New gastropub Of Love and Regret, located in Brewer’s Hill, opened in March and is a collaboration between Stillwater Artinsal Ale’s Brian Strumke and Ted Stelzenmuller of Jack’s Bistro. We just had to try the winning combo of local beer and food powerhouses.
Located across the street from the Natty Boh Tower, the space once housed by Canton Station has an unassuming black door that leads into the pub’s long, narrow bar and dining room. Gleaming dark woods, brick walls, and tables lit by candles in mason jars contribute to the hip atmosphere—very Pacific Northwest. This place gets the vibe right without trying too hard.
A long chalkboard to one end of the room lists the 23 beers on tap, which include Stillwater Artisanal brews, imports, and other local beers like Sublimation by Brewer’s Art. Ranging from $7-9 for a 12-ounce poor, this place is on the higher end for Baltimore pubs, but the crowded bar proves patrons are happy to pay the price. Another note: We asked to sample one of the beers, but were told we could only purchase 6-ounce pours if we wanted to try them. Offering samples would be a great way for patrons to experiment before deciding on a particular brew.
But, Of Love and Regret’s knowledgeable bar and wait staff, all clad in black, did help us navigate the long tap list. The Baltimore-brewed Oliver’s Channel Crossing v5 was a refreshing U.K.- and Belgian-inspired golden mild ale served in a goblet. The stronger Emelisse Holland Oats, brewed in the Netherlands, was a smooth amber with hints of toasted oats and applestroop.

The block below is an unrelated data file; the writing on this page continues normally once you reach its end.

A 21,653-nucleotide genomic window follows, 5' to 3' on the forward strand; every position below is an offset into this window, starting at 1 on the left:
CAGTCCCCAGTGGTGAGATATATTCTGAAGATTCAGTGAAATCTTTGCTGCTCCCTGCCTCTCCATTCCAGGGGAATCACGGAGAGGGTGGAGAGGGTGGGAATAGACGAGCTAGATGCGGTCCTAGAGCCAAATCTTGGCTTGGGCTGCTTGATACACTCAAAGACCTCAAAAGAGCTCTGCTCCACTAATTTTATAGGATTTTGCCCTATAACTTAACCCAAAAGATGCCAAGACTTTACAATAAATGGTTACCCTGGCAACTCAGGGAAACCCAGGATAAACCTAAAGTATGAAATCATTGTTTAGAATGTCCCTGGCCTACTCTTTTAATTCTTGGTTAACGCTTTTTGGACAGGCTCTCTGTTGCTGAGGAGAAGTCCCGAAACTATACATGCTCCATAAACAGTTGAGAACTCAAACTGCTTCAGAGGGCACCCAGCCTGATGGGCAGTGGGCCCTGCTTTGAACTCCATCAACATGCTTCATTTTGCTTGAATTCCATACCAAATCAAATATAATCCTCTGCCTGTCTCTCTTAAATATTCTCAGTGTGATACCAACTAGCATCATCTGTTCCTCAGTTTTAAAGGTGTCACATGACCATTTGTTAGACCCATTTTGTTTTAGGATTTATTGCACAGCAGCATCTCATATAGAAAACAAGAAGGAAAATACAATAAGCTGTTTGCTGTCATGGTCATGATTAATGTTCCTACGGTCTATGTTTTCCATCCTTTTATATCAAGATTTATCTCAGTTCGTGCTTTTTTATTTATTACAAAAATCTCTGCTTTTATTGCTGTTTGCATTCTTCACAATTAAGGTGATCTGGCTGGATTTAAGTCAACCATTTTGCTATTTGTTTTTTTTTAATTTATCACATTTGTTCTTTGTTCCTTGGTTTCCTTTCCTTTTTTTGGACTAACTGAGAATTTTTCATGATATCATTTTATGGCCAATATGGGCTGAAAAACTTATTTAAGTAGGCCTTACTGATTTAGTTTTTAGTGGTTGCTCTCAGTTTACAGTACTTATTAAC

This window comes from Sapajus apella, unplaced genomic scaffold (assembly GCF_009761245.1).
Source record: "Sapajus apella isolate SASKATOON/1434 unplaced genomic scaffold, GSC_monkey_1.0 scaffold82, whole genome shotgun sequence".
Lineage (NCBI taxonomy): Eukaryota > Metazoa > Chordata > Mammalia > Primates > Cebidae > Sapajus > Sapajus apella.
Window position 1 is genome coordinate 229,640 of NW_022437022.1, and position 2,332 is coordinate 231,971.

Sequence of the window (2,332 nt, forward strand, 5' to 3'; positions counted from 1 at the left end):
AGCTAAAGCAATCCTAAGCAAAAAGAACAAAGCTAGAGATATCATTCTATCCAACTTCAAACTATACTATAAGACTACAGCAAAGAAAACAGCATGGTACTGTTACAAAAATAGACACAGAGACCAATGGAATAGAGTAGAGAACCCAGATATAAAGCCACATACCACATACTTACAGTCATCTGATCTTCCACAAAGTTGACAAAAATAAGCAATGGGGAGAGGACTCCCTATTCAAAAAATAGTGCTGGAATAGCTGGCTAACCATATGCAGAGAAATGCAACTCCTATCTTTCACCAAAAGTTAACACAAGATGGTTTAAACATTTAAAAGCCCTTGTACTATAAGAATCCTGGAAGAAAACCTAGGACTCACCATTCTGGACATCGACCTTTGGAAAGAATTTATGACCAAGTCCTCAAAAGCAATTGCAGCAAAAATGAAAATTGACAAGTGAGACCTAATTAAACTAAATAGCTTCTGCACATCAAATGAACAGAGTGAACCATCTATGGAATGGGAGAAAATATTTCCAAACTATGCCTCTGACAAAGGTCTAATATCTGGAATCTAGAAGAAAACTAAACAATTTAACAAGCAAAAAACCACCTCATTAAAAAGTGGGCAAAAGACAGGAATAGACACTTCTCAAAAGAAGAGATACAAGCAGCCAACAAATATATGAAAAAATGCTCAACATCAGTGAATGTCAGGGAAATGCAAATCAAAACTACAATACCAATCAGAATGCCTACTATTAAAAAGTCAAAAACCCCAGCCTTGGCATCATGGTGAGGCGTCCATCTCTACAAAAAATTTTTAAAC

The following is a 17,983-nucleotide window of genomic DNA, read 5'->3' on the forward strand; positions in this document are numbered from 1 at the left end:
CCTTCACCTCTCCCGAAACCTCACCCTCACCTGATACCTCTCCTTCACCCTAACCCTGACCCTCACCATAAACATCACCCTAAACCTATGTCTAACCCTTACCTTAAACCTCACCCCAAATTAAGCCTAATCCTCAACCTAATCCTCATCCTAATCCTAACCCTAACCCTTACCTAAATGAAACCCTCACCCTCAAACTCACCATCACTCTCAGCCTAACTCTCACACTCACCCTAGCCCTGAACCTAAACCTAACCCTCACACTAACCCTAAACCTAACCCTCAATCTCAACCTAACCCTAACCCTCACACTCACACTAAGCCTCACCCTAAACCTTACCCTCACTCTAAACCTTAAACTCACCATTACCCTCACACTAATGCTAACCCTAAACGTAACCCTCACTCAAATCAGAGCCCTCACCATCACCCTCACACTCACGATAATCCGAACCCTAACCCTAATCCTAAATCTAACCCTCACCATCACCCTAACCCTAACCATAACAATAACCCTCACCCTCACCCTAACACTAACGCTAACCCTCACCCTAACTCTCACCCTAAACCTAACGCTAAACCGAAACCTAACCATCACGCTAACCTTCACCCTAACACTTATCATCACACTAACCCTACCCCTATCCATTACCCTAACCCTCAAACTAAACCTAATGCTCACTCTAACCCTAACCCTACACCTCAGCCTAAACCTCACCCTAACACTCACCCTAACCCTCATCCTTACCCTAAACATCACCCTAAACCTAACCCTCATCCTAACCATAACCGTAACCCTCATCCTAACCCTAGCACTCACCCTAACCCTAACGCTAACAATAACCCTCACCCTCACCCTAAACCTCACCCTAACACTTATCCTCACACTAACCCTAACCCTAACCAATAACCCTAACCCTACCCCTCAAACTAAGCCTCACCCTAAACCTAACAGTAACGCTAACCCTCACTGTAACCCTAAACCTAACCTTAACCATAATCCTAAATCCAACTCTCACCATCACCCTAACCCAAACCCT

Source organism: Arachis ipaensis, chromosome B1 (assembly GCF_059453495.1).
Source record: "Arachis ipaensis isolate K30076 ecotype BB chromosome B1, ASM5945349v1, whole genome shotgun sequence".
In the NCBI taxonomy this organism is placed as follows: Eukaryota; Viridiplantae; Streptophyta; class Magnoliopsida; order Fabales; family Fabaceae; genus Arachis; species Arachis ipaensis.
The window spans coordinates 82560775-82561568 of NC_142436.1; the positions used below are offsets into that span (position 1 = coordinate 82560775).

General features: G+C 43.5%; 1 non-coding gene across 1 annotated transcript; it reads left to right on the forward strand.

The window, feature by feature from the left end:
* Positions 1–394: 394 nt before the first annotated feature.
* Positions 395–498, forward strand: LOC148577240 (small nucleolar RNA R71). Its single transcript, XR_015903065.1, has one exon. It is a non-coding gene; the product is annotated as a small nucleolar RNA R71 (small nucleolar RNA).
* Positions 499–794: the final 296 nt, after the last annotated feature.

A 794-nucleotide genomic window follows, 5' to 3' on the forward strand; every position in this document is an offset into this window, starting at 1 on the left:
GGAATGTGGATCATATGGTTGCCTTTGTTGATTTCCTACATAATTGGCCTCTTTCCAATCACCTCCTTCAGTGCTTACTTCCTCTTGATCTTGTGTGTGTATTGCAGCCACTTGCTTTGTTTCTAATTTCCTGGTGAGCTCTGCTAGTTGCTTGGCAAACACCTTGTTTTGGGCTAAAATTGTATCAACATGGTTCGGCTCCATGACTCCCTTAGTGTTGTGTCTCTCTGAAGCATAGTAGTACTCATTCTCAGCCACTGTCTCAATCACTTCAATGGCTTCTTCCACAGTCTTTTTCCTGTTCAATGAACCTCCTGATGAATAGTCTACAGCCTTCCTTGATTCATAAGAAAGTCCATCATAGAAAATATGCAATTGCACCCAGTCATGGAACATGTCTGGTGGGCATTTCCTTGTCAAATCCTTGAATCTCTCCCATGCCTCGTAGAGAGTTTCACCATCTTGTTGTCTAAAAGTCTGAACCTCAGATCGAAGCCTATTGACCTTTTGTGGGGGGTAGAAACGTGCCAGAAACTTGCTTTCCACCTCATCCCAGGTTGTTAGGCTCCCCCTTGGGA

For $18, select picks off of the draft list are available to share in a 36-ounce pitcher. As our waitress delivered the carafe of locally brewed Cellar Door, a white sage infused wheat beer, she described it as “a step up from Blue Moon.” A complex and unique mix of spices, it was, as my friend put it, an “elevator ride” from the grocery store Belgian-style witbier, and the perfect summer drink.
We also tried a couple of the pub’s signature cocktails, our favorite being their rendition of a Boris Karloff cocktail (gin, elderflower liqueur, lime juice, simple syrup, and egg white) garnished with lime zest and black pepper. This gin fizz was executed perfectly, light and fruity with a foamy top.
Straying from drinks for a second, all of our food was delicious. Most unique, The Golden Burger, as the menu warns, actually is gold. Edible spray paint is used to achieve the effect, our waitress explained. (A full food review will appear in an upcoming issue).
We’ll be back soon to taste more of the constantly changing drafts, and maybe—if we dare—venture into the list of 30 bottles, which are separated into dry and crisp, sweet and sour, and strong and dark sections.
—Rebecca Kirkman, Baltimore magazine intern
[Image: courtesy of Of Love and Regret]